To this end, the themes of "pain and desire"6 are examined in light of the two concepts of the "eternity and impermanence"7 of things. The proposition "Things are eternal" (and thus "nothingness is not") coexists, in grief and desire, with the opposite contradictory "all things become" (and thus "nothingness is"): in grief, for example, "One suffers the loss of something"8, one may or may not have had it, and desire itself, according to the Symposium 9, is desire for what is missing, as long as it is missing10. So it seems that one suffers and desires because things become and change. However, in all cases the meaning of "transforming nothing into something" 11 is shown, indeed, more radically, pain "implies both the holding that nothingness is something (...) and the holding that nothingness is nothing12 . Similarly occurs with desire.
The proposition nothingness is is indicated by Severino at the bottom of nihilism as the essence of our epoch: the "persuasion that the entity is nothing”13 is defined by him as our unconscious way of seeing things – what lies behind the persuasion that things become. If everything mutates and becomes something else, then things "are" nothing. In the sense that then nothingness is.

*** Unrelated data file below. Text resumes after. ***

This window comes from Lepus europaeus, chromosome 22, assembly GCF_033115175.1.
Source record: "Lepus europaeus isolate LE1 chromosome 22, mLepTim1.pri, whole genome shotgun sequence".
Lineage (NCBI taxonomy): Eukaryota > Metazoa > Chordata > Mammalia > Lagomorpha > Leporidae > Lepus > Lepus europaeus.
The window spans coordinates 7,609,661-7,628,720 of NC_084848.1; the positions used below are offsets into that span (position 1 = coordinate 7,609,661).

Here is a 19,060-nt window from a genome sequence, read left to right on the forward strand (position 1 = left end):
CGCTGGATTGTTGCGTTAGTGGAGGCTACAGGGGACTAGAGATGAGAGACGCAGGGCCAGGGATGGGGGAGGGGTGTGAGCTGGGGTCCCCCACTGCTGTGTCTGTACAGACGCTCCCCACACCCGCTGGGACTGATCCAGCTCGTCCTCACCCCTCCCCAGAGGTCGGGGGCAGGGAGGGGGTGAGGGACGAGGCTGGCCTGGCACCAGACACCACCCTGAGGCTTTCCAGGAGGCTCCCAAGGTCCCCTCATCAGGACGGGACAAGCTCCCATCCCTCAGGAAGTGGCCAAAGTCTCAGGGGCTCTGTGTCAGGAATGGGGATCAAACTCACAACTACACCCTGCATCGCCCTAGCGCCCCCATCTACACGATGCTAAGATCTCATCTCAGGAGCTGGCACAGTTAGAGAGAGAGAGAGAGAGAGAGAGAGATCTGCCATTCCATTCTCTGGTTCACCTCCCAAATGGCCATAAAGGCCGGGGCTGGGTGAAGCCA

But is what we hold to be contradictory really so, and is what we hold to be impossible really so? Following "such a feature of the unconscious," in which contradictors seem compossible, finally it is a matter of "pushing thought -- the forms of thought we currently have -- beyond its own limits, which is the first goal of this book"14 and so are the limits of language. The second goal of the book is about language: to clarify, if possible, "that tension of pushing language beyond itself that has appeared to be the proper scope of poetry"15.
The unconscious makes itself present to each of us in feeling "something about life that escapes itself"16. "The unspeakable and the unthinkable are (...) parts of the broader spheres of the unspoken and the unthought" because "the unspoken is understood as something not yet said and yet sayable (... and) something not yet said because it is unspeakable in the forms of language available to us" 17; thus there will be "a relatively original saying, which says something not yet said but already sayable, and an absolutely original saying (...), which makes sayable something that until then had been unspeakable. The sphere of this second form of saying is that of poetry, (...) as the highest potentiality of any form of expression, aimed precisely at moving forward the boundaries of the inexpressible"18.